(8) Mr. Gopalaswami Aiyangar, learned counsel for the appellant contended that the Official Receiver had no locus standi to maintains this petition. This petition out of which this appeal arises was filed by the Official Receiver on 30-6-1958. The Official Receiver submitted a report on 25-11-1957. In that he stated that the creditors were not taking any steps as there was no fund in the estate and that he was not able to do anything except to close the proceedings and therefore he closed the proceedings. This report of the Official Receiver Mr. Gopalaswami Aiyangar contends, should be taken as terminating the insolvency and therefore the Official Receiver had no locus standi to file the petition.
I am unable to accept the contention. The proceedings in insolvency were not terminated. The insolvent was given time for discharge till 3-12-1957 and thereafter time was extended twice to enable the insolvent to apply for discharge. On 8-7-1953 the Official Receiver brought to the notice of the Court that the petitioning creditor Lakshmanan Pillai had deposited a sum of Rs. 1,000/- and executed an indemnity bond for Rs. 1,000/- praying for steps being taken for setting aside the alienation in favour of the appellant. Under the circumstances the Official Receiver requested extension of time for one year from 3-6-1958. As the proceeding in insolvency has not been terminated, the objection raised by Mr. Gopalaswami Aiyangar has got to be rejected.
(9) The question that remains to be considered is whether the judgment and decree in O. S. No. 140 of 1957on the file of the District Munsif, Kumbakonam, would operate as res judicate and bar the present petition by the Official Receiver. O. S. No. 140 of 1957 was filed by Lakshmanan Chettiar for setting aside the summary order passed by the Sub-Court, Kumbakonam, holding that the property was purchased by the appellant for full consideration and that it was not liable to be attached in execution of the decree obtained by Lakkshmanan Chettiar in S. C. No. 67 of 1955 on the file of the Sub-Court, Kumbakonam. The plaintiff in the suit moved the Court seeking permission for filing the suit in a representative capacity and it was ordered. In the suit the Court after trial found that the purchase by the present appellant was bona fide and for consideration and that the transaction was not in fraud of the creditors. As stated by me earlier, in the suit the plaintiff and the other creditor did not choose to make representations to the Official Receiver or to make him a party in the suit.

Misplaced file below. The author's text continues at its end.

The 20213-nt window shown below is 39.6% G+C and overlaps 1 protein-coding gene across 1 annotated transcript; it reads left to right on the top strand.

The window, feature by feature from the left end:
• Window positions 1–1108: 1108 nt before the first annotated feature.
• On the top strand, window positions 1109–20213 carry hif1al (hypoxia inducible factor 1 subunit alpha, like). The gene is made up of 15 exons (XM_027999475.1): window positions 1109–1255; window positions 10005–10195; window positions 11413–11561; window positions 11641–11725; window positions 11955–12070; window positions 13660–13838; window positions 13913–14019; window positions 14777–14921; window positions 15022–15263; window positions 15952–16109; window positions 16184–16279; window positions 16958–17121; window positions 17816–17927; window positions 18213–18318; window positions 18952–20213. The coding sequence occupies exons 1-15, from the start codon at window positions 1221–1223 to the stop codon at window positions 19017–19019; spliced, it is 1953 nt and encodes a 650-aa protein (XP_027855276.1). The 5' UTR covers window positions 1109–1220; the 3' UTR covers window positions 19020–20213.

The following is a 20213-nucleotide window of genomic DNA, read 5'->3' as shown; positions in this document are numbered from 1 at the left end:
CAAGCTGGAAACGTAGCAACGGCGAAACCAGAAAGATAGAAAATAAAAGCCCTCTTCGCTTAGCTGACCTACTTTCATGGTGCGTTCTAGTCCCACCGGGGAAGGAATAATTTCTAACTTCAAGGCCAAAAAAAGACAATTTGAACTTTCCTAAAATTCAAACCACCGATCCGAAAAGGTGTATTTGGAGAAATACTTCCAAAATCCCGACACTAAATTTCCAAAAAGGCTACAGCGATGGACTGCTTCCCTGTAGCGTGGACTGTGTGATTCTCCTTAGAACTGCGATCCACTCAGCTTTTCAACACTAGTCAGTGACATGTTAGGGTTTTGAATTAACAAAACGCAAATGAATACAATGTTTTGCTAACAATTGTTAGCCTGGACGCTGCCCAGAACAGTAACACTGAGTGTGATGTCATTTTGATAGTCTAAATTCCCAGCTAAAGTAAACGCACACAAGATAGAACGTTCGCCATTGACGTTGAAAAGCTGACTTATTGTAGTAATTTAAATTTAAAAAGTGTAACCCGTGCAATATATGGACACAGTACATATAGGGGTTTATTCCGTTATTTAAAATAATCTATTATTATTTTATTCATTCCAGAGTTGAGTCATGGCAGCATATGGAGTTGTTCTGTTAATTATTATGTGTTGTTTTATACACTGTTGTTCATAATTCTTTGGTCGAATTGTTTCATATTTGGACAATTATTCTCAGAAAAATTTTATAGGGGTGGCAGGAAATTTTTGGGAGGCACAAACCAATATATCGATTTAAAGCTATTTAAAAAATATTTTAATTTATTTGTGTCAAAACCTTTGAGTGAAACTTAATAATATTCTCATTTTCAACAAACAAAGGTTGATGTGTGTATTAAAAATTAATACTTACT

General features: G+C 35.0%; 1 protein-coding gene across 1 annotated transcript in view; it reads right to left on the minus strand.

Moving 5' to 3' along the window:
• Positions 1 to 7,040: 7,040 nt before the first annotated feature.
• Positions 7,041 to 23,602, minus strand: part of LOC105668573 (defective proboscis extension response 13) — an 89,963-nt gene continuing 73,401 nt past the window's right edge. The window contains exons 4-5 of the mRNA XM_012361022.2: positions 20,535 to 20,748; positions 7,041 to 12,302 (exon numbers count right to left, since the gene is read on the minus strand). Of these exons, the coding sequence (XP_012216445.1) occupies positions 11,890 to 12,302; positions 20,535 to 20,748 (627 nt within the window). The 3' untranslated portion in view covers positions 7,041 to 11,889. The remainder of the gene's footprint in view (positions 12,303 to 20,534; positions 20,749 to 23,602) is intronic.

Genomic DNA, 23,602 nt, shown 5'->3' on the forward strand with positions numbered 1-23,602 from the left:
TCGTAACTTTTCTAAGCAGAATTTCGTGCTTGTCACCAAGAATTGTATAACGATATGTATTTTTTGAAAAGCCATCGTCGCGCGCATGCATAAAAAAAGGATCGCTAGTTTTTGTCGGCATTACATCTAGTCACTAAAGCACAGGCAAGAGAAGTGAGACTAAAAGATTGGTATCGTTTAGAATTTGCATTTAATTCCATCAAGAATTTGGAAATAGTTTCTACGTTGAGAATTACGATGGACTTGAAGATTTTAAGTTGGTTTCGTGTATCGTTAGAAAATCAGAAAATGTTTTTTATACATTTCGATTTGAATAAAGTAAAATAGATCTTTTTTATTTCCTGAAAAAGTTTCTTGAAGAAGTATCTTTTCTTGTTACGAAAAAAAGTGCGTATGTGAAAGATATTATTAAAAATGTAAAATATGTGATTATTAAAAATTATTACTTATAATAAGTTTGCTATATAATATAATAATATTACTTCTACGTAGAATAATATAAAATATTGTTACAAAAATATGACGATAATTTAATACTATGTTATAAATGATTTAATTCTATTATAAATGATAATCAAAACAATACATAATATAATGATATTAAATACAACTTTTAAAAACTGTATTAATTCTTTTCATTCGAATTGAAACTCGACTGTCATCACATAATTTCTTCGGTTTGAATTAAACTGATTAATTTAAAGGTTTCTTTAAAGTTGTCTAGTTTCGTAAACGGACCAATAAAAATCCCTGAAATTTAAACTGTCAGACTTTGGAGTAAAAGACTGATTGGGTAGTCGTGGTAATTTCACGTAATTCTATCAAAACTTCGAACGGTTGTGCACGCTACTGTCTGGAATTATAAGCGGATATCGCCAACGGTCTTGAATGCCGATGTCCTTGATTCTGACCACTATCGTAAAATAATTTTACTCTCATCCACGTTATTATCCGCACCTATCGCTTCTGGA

(10) Explanation VI to section 11 provides that where persons litigate bona fide in respect of a public right or of a private right claimed in common for themselves and others, all such persons interested in such right shall for the purposes of this section, be deeded to claim under the persons so litigating. Order 1, Rule 8 provides that where there are numerous person having the same interest in one suit, one or more of such persons may, with the permission of the Court, sue or be sued, or may defend, in such suit on behalf of or for the behalf of all persons so interested. But the Court is bound to give notice of institution of the suit to all such persons either by personal service or by public advertisement as the Court in each case may direct. It has been held in Kumaravelu v. Ramaswami that the observance of all the requirements of the rule is essential and that unless its provisions are strictly compiled with, section 11 Explanation VI will not be applicable and that persons interested in the right will not be bound unless they are on the record. Their Lordships dealing with the requirements as to notice observe as follows :-
'The observations of these requirements, their Lordships hold to be essential. They constitute the nearest available substitute when dealing with numerous persons, scattered it may be throughout India, for the personal service upon a defendant required in the case of an ordinary suit. It is no more permissible to dispense with the one requirement than with the other if the person in view is to be bound by the decree. It may indeed be the case that in some representative suits, however far-reaching the notice, absent persons will have only a chance of knowing that litigation affecting their interests is on foot. But of that chance they are not to be deprived. It will be as good a chance as the Court can give and they are entitled to rely on the due discharge by the Court of its duty in this matter--one of the more responsible with which it could be entrusted.'